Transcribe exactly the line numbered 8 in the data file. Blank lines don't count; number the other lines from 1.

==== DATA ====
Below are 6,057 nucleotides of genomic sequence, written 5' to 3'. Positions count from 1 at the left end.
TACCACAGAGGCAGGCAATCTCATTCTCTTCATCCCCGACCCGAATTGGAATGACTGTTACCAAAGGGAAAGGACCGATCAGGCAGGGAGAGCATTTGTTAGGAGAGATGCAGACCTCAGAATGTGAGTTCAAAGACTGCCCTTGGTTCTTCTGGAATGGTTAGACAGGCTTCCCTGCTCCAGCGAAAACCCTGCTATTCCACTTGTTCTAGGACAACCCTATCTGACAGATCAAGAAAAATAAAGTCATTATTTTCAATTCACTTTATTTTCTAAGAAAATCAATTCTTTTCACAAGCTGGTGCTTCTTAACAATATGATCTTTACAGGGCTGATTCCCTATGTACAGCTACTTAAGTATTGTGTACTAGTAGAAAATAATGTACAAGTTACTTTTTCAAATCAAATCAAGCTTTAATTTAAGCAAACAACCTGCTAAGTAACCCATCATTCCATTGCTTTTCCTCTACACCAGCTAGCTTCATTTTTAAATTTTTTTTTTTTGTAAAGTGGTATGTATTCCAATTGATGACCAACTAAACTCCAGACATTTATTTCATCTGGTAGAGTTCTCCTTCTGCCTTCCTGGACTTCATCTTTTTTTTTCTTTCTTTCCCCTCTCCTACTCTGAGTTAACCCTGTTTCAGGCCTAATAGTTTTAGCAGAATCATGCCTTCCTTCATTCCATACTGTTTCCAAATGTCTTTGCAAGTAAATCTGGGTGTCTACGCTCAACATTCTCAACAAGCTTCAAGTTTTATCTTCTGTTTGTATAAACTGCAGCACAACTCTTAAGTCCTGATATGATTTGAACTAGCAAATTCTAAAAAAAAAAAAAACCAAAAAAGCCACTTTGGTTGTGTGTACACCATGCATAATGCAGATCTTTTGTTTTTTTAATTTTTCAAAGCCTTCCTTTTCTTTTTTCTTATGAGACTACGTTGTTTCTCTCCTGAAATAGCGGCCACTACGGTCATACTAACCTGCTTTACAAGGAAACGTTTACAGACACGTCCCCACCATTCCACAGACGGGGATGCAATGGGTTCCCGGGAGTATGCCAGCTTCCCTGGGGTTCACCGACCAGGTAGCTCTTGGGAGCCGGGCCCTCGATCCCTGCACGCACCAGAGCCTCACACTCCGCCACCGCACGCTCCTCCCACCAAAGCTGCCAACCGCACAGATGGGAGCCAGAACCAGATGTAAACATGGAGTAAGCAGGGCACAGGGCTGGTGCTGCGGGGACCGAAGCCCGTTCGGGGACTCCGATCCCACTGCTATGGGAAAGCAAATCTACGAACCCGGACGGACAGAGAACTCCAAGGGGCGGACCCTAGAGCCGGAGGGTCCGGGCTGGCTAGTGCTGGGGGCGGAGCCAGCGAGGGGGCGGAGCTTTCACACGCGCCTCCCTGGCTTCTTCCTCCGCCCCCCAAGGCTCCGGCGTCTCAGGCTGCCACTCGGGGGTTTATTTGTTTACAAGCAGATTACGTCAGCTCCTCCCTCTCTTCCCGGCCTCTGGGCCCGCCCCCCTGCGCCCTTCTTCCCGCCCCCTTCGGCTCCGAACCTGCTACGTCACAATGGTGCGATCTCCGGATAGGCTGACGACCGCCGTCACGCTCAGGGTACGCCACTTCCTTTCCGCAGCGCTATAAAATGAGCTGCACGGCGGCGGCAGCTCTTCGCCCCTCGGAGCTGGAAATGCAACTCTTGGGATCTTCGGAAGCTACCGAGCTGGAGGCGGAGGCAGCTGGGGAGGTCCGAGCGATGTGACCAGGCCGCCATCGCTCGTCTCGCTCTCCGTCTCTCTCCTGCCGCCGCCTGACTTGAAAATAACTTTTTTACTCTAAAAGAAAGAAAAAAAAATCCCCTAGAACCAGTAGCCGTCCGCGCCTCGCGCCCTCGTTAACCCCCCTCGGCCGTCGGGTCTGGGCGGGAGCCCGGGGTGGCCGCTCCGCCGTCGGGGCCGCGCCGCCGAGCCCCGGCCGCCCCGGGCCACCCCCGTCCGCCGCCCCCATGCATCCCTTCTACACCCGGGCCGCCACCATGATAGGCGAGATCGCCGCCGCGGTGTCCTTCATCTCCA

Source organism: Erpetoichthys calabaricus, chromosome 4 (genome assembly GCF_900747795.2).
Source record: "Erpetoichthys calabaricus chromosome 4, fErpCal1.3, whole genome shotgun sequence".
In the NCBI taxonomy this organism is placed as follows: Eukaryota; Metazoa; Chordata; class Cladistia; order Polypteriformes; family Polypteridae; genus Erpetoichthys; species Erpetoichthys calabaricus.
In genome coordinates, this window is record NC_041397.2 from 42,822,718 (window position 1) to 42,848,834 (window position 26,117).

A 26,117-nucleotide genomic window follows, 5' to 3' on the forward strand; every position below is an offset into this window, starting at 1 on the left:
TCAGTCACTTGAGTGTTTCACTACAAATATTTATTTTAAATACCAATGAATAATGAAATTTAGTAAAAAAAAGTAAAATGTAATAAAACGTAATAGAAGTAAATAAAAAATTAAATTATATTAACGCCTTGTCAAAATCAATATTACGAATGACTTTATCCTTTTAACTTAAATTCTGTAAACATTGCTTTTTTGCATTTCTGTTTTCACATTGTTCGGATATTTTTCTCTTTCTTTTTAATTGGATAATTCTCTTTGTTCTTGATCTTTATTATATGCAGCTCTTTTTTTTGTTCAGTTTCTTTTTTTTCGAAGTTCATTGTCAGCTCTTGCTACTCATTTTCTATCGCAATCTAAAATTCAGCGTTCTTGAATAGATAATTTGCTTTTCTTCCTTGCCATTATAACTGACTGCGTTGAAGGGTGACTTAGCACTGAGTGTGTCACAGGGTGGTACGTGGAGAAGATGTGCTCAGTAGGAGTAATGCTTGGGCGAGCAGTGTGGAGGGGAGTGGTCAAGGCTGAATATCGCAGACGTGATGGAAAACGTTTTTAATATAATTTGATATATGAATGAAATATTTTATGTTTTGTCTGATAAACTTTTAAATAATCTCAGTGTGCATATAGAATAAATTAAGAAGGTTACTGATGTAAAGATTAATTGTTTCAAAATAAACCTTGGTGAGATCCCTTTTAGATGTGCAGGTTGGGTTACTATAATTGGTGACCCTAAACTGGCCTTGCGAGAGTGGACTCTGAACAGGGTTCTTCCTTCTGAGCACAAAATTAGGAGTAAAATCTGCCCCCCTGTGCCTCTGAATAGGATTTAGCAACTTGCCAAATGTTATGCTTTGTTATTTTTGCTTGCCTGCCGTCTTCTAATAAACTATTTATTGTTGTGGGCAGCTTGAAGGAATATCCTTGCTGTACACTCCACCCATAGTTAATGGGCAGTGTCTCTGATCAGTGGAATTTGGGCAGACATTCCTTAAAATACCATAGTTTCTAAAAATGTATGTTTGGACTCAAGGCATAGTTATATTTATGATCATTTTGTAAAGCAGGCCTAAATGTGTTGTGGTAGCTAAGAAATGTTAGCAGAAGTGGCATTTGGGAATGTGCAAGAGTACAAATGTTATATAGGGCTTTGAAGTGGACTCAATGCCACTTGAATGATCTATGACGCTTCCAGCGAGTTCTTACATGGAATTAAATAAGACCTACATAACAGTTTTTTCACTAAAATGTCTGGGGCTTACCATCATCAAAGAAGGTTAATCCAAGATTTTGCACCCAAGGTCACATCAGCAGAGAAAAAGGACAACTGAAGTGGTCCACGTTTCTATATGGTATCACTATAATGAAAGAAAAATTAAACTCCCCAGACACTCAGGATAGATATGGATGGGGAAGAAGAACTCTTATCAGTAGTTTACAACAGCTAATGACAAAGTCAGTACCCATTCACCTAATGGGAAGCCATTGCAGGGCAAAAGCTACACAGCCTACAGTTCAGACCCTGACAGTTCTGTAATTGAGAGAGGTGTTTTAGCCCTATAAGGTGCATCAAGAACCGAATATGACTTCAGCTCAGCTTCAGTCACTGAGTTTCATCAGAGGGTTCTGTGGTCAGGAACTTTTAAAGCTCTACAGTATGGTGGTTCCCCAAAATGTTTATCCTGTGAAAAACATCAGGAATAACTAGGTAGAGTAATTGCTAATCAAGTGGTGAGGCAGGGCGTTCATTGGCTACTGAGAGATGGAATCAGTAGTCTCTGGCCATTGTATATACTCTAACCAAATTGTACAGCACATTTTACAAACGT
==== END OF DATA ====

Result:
TCAGTCACTTGAGTGTTTCACTACAAATATTTATTTTAAATACCAATGAATAATGAAATTTAGTAAAAAAAAGTAAAATGTAATAAAACGTAATAGAAGTAAATAAAAAATTAAATTATATTAACGCCTTGTCAAAATCAATATTACGAATGACTTTATCCTTTTAACTTAAATTCTGTAAACATTGCTTTTTTGCATTTCTGTTTTCACATTGTTCGGATATTTTTCTCTTTCTTTTTAATTGGATAATTCTCTTTGTTCTTGATCTTTATTATATGCAGCTCTTTTTTTTGTTCAGTTTCTTTTTTTTCGAAGTTCATTGTCAGCTCTTGCTACTCATTTTCTATCGCAATCTAAAATTCAGCGTTCTTGAATAGATAATTTGCTTTTCTTCCTTGCCATTATAACTGACTGCGTTGAAGGGTGACTTAGCACTGAGTGTGTCACAGGGTGGTACGTGGAGAAGATGTGCTCAGTAGGAGTAATGCTTGGGCGAGCAGTGTGGAGGGGAGTGGTCAAGGCTGAATATCGCAGACGTGATGGAAAACGTTTTTAATATAATTTGATATATGAATGAAATATTTTATGTTTTGTCTGATAAACTTTTAAATAATCTCAGTGTGCATATAGAATAAATTAAGAAGGTTACTGATGTAAAGATTAATTGTTTCAAAATAAACCTTGGTGAGATCCCTTTTAGATGTGCAGGTTGGGTTACTATAATTGGTGACCCTAAACTGGCCTTGCGAGAGTGGACTCTGAACAGGGTTCTTCCTTCTGAGCACAAAATTAGGAGTAAAATCTGCCCCCCTGTGCCTCTGAATAGGATTTAGCAACTTGCCAAATGTTATGCTTTGTTATTTTTGCTTGCCTGCCGTCTTCTAATAAACTATTTATTGTTGTGGGCAGCTTGAAGGAATATCCTTGCTGTACACTCCACCCATAGTTAATGGGCAGTGTCTCTGATCAGTGGAATTTGGGCAGACATTCCTTAAAATACCATAGTTTCTAAAAATGTATGTTTGGACTCAAGGCATAGTTATATTTATGATCATTTTGTAAAGCAGGCCTAAATGTGTTGTGGTAGCTAAGAAATGTTAGCAGAAGTGGCATTTGGGAATGTGCAAGAGTACAAATGTTATATAGGGCTTTGAAGTGGACTCAATGCCACTTGAATGATCTATGACGCTTCCAGCGAGTTCTTACATGGAATTAAATAAGACCTACATAACAGTTTTTTCACTAAAATGTCTGGGGCTTACCATCATCAAAGAAGGTTAATCCAAGATTTTGCACCCAAGGTCACATCAGCAGAGAAAAAGGACAACTGAAGTGGTCCACGTTTCTATATGGTATCACTATAATGAAAGAAAAATTAAACTCCCCAGACACTCAGGATAGATATGGATGGGGAAGAAGAACTCTTATCAGTAGTTTACAACAGCTAATGACAAAGTCAGTACCCATTCACCTAATGGGAAGCCATTGCAGGGCAAAAGCTACACAGCCTACAGTTCAGACCCTGACAGTTCTGTAATTGAGAGAGGTGTTTTAGCCCTATAAGGTGCATCAAGAACCGAATATGACTTCAGCTCAGCTTCAGTCACTGAGTTTCATCAGAGGGTTCTGTGGTCAGGAACTTTTAAAGCTCTACAGTATGGTGGTTCCCCAAAATGTTTATCCTGTGAAAAACATCAGGAATAACTAGGTAGAGTAATTGCTAATCAAGTGGTGAGGCAGGGCGTTCATTGGCTACTGAGAGATGGAATCAGTAGTCTCTGGCCATTGTATATACTCTAACCAAATTGTACAGCACATTTTACAAACGT